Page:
Großer Gabler / Monte Forca Grande

Großer Gabler / Monte Forca Grande

Page Type Page Type: Mountain/Rock
Location Lat/Lon: 46.68431°N / 11.75743°E
Activities Activities: Hiking, Skiing
Seasons Season: Spring, Summer, Fall, Winter
Additional Information Elevation: 8445 ft / 2574 m
Sign the Climber's Log


Großer Gabler / Monte Forca GrandeThe South slopes of Großer Gabler

There is a small mountain group right in the middle of the Alps - best known as Plose, which appears to be orphaned. You can easily tell that it neither belongs to the Sarntal, Stubai or Zillertal Alps since it is separated from these ranges by either the profound Eisacktal / Valle Isarco or Pustertal / Val Pusteria Valleys. It certainly does not belong to the Dolomites - its whole aspect speaks against this assumption. There is simply no piece of dolomite or limestone rock around and the boundaries of the western Dolomites are Gadertal / Val Badia and Aferer Tal / Val Eores, which also are boundaries to the Plose "Group". Yet still, there it is, not overly impressive but reaching up to 2574m in its highest point, Großer Gabler.

In effect the whole group looks like one of the large pastures you find in the area. Seiser Alm / Alpe di Siusi comes to mind - by far the largest of these pastures, located only a few km to the south. Plose is similarly used: cattle grazing and skiing. A large amount of ski lifts lead to the main crest of the range and the south faces have been developped as ski runs. To the north, however, the mountains suddenly drop of and reveal their origin: the endpoint of some huge moraine, left over from the last ice ages. The mountain does not consist of any definite rock but rather is a conglomerate of any kind of debris you can find. Large parts of the crest have been secured by fences since - especially in wet weather - landslides are not uncommon there.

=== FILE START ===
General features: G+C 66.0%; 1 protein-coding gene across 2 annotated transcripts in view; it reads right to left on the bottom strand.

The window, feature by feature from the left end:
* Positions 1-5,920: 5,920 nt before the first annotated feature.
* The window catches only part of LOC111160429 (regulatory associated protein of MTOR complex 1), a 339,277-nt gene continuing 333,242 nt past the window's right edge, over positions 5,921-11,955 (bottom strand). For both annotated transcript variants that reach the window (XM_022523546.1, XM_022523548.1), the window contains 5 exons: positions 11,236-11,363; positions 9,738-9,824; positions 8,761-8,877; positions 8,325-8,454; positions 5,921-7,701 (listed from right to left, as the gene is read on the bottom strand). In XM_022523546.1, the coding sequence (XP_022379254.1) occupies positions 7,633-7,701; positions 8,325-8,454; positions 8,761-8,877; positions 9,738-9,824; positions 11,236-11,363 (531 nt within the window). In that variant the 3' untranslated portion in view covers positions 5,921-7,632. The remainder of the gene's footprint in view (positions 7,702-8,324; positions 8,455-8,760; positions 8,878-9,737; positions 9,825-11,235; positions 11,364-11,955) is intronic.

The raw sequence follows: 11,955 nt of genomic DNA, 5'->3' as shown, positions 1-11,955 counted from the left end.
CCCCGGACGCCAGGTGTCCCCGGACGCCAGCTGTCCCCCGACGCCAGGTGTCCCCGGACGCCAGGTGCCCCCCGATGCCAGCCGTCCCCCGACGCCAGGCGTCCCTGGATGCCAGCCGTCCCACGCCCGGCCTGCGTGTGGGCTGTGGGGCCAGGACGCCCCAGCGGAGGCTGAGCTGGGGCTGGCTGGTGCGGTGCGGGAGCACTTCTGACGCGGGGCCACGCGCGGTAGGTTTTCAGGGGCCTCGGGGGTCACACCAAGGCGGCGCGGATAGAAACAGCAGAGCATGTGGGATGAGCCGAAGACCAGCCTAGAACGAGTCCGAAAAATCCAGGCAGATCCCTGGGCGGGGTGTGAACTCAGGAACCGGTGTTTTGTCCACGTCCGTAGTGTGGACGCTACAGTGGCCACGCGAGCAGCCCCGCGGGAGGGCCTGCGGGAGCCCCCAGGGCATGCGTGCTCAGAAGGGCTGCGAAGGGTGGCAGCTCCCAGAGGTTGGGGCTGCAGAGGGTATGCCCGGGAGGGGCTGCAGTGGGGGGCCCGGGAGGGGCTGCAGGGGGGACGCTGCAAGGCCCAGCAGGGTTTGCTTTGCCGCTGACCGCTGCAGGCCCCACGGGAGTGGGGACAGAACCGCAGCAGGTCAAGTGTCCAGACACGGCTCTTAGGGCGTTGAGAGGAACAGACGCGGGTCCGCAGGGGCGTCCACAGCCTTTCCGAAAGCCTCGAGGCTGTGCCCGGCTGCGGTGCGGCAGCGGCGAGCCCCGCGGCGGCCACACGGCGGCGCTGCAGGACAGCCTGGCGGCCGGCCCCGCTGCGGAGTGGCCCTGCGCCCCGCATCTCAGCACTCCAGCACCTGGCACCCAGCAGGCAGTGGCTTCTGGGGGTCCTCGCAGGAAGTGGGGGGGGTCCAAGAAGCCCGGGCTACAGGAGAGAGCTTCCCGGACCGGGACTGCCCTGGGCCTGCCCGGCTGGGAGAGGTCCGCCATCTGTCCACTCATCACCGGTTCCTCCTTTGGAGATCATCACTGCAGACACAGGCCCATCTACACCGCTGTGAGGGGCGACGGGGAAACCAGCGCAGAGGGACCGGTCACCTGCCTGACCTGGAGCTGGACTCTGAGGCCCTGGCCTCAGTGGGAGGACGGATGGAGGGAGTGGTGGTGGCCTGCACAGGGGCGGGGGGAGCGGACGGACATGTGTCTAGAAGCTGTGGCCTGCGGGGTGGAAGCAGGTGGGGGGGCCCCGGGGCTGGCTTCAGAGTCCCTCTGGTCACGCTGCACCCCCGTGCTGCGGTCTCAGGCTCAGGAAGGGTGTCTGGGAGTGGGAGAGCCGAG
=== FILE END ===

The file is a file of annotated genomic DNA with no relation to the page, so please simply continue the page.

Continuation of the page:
Großer Gabler / Monte Forca Grande is the highest of these summits, all of which reach between 2400 and 2600m in elevation. They form a curving ridge, but have smooth slopes on their south sides. The traverse from Telegraph / Monte Telegrafo in the west across Große Pfannspitze / Monte Fana and Kleiner Gabler / Monte Forca Piccola is one of the best known hikes of the area. A cable car heads up to an elevation of roughly 2000m and if you lucky, a chairlift will take you close to the telegraph summit. From anywhere on the crest you have very ompressive views towards the mountain groups around but the highlights are the northern view towards the Zillertal Alps Main Ridge and the southern view towards the pinnacles of the Geisler Group. To the east the Prags and Fanes Dolomites loom, which adds to your well-being on the summit.